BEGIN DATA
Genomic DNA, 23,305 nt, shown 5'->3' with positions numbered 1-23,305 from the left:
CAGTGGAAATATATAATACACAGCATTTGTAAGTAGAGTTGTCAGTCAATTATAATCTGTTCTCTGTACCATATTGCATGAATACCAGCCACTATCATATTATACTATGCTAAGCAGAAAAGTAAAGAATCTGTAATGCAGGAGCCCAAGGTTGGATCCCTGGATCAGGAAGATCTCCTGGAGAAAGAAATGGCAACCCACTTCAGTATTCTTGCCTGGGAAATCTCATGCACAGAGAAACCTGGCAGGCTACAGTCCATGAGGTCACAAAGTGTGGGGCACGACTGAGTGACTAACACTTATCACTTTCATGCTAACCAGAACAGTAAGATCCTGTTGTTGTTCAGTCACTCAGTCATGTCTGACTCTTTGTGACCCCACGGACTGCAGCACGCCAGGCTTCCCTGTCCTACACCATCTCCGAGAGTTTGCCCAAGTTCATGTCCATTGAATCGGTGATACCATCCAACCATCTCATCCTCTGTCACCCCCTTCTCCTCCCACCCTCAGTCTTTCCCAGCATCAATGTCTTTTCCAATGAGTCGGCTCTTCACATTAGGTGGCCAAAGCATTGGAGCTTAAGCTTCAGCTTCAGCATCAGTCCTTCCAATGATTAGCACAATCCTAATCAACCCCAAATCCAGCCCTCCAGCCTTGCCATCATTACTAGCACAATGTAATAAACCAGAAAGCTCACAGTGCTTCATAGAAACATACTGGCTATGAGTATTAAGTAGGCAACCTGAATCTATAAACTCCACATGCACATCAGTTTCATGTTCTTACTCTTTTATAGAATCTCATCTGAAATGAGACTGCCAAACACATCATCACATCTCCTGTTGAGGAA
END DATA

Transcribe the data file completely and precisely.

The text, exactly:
Genomic DNA, 23,305 nt, shown 5'->3' with positions numbered 1-23,305 from the left:
CAGTGGAAATATATAATACACAGCATTTGTAAGTAGAGTTGTCAGTCAATTATAATCTGTTCTCTGTACCATATTGCATGAATACCAGCCACTATCATATTATACTATGCTAAGCAGAAAAGTAAAGAATCTGTAATGCAGGAGCCCAAGGTTGGATCCCTGGATCAGGAAGATCTCCTGGAGAAAGAAATGGCAACCCACTTCAGTATTCTTGCCTGGGAAATCTCATGCACAGAGAAACCTGGCAGGCTACAGTCCATGAGGTCACAAAGTGTGGGGCACGACTGAGTGACTAACACTTATCACTTTCATGCTAACCAGAACAGTAAGATCCTGTTGTTGTTCAGTCACTCAGTCATGTCTGACTCTTTGTGACCCCACGGACTGCAGCACGCCAGGCTTCCCTGTCCTACACCATCTCCGAGAGTTTGCCCAAGTTCATGTCCATTGAATCGGTGATACCATCCAACCATCTCATCCTCTGTCACCCCCTTCTCCTCCCACCCTCAGTCTTTCCCAGCATCAATGTCTTTTCCAATGAGTCGGCTCTTCACATTAGGTGGCCAAAGCATTGGAGCTTAAGCTTCAGCTTCAGCATCAGTCCTTCCAATGATTAGCACAATCCTAATCAACCCCAAATCCAGCCCTCCAGCCTTGCCATCATTACTAGCACAATGTAATAAACCAGAAAGCTCACAGTGCTTCATAGAAACATACTGGCTATGAGTATTAAGTAGGCAACCTGAATCTATAAACTCCACATGCACATCAGTTTCATGTTCTTACTCTTTTATAGAATCTCATCTGAAATGAGACTGCCAAACACATCATCACATCTCCTGTTGAGGAA